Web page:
|0026| Mounting the multilayer structure on top of a heater chip permits application of programmed temperature cycles to enhance pressure range sensitivity and selectivity for the detection of various gases and mixed atmospheres. Addition of capping layers in combination with modifying the thickness of the upper ferromagnetic layer can further expand the compatibility of the gas sensor with various atmospheres, and modifies the specificity and sensitivity of the sensor,

|0027| More particularly, in Figure 3, sensor stack 100 is combined with a heater 112. The heater is used to thermally dcsorb gases which have been adsorbed onto the surface of the detector, and the desorption temperature is a function of the chemical composition of the gas. The phenomena of adsorption and desorption arc well known to those familiar with the art, as described in the textbook Spectroscopy in Catalysis: an Imroώictioih J. W. Niemantsverdriet, Edition: 2, Wiley-VCH, 2000, ISBN 352730200X, 9783527302000. Jn one embodiment, the heater can be a micro-chip such as sold by Protoclύps, Inc. of Raleigh, North Carolina, which can be electronically controlled to provide heat to the multilayer sensor structure in order to desorb any gas that may have been adsorbed. The temperature to which the chip is heated and the rate of temperature cycling can be regulated by programmable controlling of the heater power source. It is to be appreciated that other heater chips can be employed. The important functional criteria is that it be of small size, capable of quickly cycling, and able to heat the sensor stack to the temperatures necessary to cause gas desorption. For example, the desorption peak of hydrogen from a cobalt surface of similar nature is known to be centered about a temperature of approximately 130° C, while the desorption peak of carbon-monoxide gas from the same surface is centered at a temperature that is higher [B. G. Johnson, et al., Surf. Sci. 217, p 13-37, 1989], For sensing the presence of a particular type of gas, the heater can be electronically controlled so that the temperature of the sensor oscillates between values Tl and T2 where Tl is below the desorption peak and T2 is above the desorption peak of the particular gas of interest.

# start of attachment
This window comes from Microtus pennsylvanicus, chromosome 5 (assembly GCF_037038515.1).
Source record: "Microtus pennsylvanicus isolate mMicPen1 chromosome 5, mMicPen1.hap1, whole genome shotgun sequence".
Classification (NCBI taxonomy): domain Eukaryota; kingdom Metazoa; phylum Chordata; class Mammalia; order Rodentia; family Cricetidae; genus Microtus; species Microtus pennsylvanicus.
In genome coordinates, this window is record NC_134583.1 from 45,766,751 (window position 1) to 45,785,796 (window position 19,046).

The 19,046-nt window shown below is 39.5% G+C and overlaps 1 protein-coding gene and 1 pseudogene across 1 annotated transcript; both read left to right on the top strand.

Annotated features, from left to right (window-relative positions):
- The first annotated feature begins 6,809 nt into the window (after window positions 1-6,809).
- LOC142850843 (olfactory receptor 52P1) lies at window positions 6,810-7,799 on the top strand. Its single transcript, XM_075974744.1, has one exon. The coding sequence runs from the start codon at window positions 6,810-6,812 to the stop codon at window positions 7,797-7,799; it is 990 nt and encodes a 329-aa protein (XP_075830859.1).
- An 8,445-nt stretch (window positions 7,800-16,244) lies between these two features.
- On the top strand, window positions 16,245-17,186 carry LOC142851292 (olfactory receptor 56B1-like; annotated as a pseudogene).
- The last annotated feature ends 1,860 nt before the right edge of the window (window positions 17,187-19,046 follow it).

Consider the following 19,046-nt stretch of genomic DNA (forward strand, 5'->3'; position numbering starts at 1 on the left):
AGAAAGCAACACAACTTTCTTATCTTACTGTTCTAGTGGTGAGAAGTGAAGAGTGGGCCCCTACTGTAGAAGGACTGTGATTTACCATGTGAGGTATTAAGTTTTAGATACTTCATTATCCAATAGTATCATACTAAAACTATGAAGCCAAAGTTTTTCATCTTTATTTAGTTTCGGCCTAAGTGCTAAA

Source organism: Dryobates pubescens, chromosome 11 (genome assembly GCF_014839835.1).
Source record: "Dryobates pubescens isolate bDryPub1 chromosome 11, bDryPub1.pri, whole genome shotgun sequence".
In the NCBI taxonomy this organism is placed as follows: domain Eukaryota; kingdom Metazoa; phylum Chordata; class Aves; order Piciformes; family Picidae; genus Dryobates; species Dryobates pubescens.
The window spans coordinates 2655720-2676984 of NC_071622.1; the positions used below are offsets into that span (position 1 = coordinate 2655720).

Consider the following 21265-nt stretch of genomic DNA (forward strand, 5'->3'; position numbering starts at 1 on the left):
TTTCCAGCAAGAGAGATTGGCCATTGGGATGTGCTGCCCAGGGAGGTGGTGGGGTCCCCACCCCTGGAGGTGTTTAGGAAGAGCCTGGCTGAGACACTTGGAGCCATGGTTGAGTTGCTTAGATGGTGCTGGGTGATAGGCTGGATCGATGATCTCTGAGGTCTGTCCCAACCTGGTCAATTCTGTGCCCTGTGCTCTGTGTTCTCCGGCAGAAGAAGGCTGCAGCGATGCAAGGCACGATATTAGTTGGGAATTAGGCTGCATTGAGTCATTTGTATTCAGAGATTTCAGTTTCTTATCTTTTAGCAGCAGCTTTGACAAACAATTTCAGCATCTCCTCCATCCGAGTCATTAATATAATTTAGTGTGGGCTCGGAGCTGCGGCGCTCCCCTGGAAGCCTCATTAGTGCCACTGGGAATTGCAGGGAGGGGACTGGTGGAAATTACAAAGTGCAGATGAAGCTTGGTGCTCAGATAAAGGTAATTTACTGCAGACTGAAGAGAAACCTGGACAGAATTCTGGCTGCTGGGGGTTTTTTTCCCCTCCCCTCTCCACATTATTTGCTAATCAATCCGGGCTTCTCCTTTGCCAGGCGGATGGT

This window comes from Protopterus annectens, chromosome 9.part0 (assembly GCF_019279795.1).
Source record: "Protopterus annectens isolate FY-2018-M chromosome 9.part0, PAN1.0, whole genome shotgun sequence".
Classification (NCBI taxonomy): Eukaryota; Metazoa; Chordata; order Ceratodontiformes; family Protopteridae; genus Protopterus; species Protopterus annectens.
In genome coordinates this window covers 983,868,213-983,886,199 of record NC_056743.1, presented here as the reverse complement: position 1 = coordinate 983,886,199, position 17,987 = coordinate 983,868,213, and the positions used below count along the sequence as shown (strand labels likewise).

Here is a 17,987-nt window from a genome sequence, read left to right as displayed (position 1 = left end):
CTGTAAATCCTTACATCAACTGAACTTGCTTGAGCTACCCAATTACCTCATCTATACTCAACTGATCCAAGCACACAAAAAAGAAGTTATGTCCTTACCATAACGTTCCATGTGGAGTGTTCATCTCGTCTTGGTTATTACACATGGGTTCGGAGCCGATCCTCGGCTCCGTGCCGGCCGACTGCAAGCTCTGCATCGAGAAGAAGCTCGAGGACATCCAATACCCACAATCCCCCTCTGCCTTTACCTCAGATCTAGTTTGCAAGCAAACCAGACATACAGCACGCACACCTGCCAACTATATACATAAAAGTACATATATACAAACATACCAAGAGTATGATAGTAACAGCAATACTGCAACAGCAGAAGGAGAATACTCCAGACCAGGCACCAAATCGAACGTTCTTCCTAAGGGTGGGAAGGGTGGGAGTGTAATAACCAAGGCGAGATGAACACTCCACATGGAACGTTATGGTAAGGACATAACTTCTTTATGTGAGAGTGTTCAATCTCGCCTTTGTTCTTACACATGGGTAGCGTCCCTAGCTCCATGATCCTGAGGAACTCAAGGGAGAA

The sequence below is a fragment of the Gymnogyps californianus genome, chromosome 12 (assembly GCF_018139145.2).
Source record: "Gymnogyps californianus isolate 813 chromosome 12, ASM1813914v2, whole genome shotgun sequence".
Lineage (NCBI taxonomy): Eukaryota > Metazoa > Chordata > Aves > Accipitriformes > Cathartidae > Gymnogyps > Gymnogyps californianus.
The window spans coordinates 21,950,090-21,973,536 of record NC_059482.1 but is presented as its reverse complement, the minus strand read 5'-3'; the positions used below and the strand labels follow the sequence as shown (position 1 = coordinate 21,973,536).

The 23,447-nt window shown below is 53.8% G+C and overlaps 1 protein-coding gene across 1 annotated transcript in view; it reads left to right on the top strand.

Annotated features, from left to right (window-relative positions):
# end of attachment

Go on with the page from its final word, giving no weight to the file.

|0028| The sensor stack may also include a capping layer 114, applied as a protective layer, such as in the case of gold. This is particularly useful where the sensor surface will be exposed to corrosive or reactive chemical gas environments. The capping layer is also used to funclionalize the sensor, beyond sensitivity towards hydrogen gas, for a large range of different gases. The addition of a capping layer expands the application field of this invention by making the sensor sensitive to other types of gases. One may use gold as a capping layer, in order to suppress the adsorption, for example, of hydrogen gas, while simultaneously creating favorable conditions for the adsorption of other gases, such as methane-thiol or other thiols. The capping layer, in the case of such metals as gold, silver and/or copper can be used as a means for adjusting the direction of magnetization of the top ferromagnetic layer. To functionalize the sensor for specific gas-sensing applications, one would select the thickness of the upper ferromagnetic layer and the chemical nature and the thickness of the capping layer in such a way that sensitivity is optimized. A method for optimizing sensitivity will be hereinafter explained in connection with Figure 7a I-III and 7b.